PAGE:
I am all about giving myself room to feel safe, but this was a time where I felt acutely aware of the privilege I can hide behind that lets me err on the side of inaction.

And so I continue… learning and growing.  Gotta act on love, act on collectivism, build solidarity networks, and hold myself accountable.  Hold each other accountable. This is not a passive process.

International Day to End Violence Against Sex Workers

Today is the International Day to End Violence Against Sex Workers.

“… When most people think of violence against sex workers their first thoughts are usually of clients or employers who become violent and while that does happen workers face violence from from many other people and institutions…” – ANARCHAFEMINISTWHORE

http://anarchafeministwhore.wordpress.com/2012/12/17/international-day-to-end-violence-against-sex-workers/

We Must Stay True to Our Tears

“The public is not in danger,” announced Lt. J. Paul Vance, after the massacre in Newtown, CT, when the shooter’s body had been found, dead at the scene.

But the public is still in danger.  There have now been seven mass-shootings* in the United States this year, not to mention thousands of murders, by civilians and law enforcement agents alike; and casualties in armed conflicts around the world.  It is not a matter of “if” another mass-shooting, or individual death from gun violence, will occur, but “when.”  Unless we make some radical changes, we will continue to be in danger of dying as a result of gun violence, in schools, in theaters, in malls, in parks, on our streets, in our homes.

We have to start now.  We can’t wait until tomorrow, or until we’ve grieved, to start to take guns and weapons off our streets and out of our homes.  Children in Newtown, Connecticut just suffered the loss of classmates and teachers and mentors.**  They need to be supported in their experience of this trauma, so they can do their best to keep living their lives and growing into whole, healthy souls, and they need to be assured that they won’t bare witness to such violence again.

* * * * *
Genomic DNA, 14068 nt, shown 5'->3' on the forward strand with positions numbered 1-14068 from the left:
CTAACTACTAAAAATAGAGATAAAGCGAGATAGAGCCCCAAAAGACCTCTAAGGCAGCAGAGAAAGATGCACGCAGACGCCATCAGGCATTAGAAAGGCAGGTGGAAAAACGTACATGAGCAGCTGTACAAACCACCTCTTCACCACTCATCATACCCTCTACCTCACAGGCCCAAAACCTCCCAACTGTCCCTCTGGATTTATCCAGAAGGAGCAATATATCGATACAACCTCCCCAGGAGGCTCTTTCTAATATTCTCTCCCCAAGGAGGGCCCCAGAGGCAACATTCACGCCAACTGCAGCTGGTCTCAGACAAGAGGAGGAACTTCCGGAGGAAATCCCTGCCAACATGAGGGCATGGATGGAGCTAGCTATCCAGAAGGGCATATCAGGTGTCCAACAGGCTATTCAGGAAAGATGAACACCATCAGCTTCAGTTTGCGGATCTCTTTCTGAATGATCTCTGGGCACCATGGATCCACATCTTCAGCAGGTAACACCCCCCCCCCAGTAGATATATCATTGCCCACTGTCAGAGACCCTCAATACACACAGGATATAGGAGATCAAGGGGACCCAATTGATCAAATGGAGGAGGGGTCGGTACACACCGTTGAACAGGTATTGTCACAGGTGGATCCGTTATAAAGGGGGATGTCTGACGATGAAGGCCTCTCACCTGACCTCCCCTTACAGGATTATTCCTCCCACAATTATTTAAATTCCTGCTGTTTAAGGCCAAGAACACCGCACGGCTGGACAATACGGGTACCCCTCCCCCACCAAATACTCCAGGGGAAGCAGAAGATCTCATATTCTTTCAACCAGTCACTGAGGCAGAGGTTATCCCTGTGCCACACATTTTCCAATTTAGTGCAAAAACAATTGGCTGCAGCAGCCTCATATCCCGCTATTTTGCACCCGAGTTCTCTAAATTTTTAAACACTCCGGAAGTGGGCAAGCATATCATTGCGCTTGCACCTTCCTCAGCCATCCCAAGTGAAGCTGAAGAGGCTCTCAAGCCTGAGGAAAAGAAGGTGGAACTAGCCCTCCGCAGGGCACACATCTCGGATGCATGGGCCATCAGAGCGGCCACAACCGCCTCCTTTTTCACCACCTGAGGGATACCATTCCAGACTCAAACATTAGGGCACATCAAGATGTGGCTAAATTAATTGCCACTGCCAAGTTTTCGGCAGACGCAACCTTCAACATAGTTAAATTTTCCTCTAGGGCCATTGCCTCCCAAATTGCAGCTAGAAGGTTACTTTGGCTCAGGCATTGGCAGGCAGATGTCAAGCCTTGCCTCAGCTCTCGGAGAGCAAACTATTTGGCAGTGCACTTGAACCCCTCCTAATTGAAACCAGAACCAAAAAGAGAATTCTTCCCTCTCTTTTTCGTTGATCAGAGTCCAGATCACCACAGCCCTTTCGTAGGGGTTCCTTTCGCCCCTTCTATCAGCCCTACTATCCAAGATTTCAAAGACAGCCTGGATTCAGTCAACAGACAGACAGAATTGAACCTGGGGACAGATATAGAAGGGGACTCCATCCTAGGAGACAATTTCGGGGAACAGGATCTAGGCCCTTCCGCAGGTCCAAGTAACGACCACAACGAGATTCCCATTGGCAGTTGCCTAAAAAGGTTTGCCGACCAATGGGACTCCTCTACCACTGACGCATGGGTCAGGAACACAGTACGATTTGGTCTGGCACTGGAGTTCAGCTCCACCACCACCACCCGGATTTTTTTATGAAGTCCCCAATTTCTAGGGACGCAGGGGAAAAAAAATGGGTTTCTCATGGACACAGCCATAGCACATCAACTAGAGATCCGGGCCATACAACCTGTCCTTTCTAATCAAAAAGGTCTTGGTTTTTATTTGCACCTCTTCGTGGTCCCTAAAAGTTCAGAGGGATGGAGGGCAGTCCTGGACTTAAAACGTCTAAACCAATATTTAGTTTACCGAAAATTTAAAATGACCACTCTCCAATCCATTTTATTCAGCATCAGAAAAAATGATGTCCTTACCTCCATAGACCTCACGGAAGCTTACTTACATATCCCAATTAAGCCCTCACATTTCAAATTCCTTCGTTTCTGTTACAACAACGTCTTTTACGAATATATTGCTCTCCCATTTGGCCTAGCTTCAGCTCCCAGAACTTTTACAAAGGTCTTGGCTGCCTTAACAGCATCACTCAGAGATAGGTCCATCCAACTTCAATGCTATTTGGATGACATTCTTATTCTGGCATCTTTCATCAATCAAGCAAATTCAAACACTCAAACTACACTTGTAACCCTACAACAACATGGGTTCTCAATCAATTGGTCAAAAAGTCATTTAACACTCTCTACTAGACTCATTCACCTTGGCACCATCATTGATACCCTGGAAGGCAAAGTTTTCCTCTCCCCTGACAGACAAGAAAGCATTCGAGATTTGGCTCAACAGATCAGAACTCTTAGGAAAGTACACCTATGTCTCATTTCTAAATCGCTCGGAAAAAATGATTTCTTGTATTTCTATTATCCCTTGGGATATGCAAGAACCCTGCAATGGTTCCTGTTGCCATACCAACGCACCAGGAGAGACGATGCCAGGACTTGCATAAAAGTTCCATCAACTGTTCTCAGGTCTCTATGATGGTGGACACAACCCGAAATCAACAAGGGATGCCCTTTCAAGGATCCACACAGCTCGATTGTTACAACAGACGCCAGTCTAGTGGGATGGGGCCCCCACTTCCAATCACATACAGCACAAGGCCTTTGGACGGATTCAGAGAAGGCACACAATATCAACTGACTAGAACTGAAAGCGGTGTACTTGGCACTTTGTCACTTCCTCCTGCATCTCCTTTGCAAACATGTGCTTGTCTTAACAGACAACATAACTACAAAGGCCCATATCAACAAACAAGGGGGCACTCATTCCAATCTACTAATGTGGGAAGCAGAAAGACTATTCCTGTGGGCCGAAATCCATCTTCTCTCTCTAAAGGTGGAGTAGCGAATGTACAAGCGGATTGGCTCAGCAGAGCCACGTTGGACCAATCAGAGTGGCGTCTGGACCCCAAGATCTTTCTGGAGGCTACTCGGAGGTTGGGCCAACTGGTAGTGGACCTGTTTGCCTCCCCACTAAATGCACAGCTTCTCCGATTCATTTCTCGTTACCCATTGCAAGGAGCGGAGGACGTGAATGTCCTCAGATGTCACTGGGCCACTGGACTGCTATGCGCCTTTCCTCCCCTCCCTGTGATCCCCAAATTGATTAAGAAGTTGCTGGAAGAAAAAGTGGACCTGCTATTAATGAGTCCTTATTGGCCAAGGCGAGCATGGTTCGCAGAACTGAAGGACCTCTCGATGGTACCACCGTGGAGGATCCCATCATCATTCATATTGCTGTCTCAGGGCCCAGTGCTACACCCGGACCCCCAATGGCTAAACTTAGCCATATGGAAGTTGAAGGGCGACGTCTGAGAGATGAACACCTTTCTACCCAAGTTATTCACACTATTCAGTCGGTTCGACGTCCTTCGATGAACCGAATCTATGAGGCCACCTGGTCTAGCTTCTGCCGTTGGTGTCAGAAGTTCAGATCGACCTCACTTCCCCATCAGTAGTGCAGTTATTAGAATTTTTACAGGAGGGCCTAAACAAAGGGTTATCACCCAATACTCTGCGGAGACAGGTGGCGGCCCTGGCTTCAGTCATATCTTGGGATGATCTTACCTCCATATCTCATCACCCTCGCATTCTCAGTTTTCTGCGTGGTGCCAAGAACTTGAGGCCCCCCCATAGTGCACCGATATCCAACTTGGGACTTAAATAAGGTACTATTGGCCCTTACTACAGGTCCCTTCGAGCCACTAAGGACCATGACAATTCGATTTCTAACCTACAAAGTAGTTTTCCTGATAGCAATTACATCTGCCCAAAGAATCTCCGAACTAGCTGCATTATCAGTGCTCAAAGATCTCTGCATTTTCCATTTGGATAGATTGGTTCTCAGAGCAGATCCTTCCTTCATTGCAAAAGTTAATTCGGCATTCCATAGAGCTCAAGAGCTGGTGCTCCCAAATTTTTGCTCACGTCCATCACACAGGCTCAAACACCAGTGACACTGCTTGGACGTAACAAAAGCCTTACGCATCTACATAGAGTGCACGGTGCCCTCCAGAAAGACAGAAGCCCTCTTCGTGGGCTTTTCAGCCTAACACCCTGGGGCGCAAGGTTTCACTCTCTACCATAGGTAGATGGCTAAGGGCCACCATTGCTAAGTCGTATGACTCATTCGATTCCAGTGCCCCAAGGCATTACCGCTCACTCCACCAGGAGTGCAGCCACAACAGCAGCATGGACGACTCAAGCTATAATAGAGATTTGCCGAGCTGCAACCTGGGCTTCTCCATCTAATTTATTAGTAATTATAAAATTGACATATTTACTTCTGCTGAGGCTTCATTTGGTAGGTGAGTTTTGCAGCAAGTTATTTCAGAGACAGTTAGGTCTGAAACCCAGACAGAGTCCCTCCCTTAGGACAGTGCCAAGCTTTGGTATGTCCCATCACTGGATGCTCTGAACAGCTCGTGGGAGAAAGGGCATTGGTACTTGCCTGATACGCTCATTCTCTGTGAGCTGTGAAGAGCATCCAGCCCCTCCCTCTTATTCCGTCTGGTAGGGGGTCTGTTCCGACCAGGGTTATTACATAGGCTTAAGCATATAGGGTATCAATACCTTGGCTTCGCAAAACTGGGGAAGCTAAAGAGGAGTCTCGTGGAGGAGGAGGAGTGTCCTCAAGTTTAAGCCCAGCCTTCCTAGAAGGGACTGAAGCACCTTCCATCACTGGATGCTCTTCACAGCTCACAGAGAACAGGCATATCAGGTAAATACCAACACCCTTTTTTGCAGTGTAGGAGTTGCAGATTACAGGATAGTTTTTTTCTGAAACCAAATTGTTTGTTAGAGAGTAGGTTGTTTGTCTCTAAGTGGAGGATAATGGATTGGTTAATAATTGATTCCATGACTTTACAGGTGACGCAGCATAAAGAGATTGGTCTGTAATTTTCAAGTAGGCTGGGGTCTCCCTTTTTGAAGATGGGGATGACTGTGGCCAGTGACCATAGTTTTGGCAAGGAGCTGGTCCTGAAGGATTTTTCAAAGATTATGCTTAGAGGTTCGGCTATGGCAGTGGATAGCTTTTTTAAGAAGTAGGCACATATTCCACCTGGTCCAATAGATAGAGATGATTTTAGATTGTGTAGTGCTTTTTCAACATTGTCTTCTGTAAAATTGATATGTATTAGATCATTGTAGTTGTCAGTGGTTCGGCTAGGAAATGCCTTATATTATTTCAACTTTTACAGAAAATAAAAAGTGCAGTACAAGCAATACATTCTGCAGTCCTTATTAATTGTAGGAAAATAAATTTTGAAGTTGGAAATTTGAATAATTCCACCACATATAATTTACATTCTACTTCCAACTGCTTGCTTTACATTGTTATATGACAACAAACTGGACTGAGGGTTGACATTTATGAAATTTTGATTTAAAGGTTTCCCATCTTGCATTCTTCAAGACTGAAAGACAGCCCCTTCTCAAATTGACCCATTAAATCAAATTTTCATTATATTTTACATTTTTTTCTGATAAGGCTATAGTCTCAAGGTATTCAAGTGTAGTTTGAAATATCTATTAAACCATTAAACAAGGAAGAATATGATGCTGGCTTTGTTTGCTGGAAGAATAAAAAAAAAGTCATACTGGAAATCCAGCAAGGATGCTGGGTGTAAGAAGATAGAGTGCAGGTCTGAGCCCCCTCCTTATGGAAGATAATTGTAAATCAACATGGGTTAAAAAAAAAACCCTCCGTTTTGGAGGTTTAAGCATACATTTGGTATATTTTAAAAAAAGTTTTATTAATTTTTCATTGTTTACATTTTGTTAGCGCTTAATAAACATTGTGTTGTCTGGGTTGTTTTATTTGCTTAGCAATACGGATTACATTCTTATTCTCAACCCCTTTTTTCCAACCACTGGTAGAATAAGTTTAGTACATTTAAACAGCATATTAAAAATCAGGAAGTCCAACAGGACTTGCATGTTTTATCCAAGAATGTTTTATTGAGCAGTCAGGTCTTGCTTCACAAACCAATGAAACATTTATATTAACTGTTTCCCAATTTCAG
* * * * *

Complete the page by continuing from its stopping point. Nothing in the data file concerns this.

I’m not only talking about the gun violence that happens in Connecticut or Virginia or Colorado, either.  The family and friends of José Antonio Elena Rodriguez, 17-year-old resident of Nogales, Sonora, are grieving his death by the bullets of US Border Patrol.  When I visited the Border Patrol Station in Nogales, AZ for a tour with my Border Studies classmates, we were invited to hold the agents’ weapons to see what they were using to protect themselves.  José Antonio’s death was not about protecting anyone.  His death did not protect anyone, and now I can’t imagine that anyone walking along the Mexican side of the border wall, going about their daily lives, feels a greater sense of security.

Guns have no place in a peaceful society.  Guns have no role in creating a peaceful society.  Until we stop trying to pretend guns are important and necessary to the health of our society, we will not be safe from gun violence.

President Obama, gave a speech today about the tragedy in Connecticut.  Mr. President, stay true to your tears, and do something real.  Take real action to get guns out of our homes, and stop enacting foreign policy that results in continuously escalating violence.  We can live in peace together.  We need to come together, support each other, listen to each other, and do hard work to make it happen.

My heart is with the victims and survivors of violence around the world, from Connecticut, to Nogales, to Colorado to Virginia to Palestine to Syria to Iraq to Tibet.

*http://www.motherjones.com/politics/2012/12/what-happened-newtown-connecticut-elementary-school-shooting

**this piece was edited on Sunday, December 16, correcting details about the Sandy Hook shooting.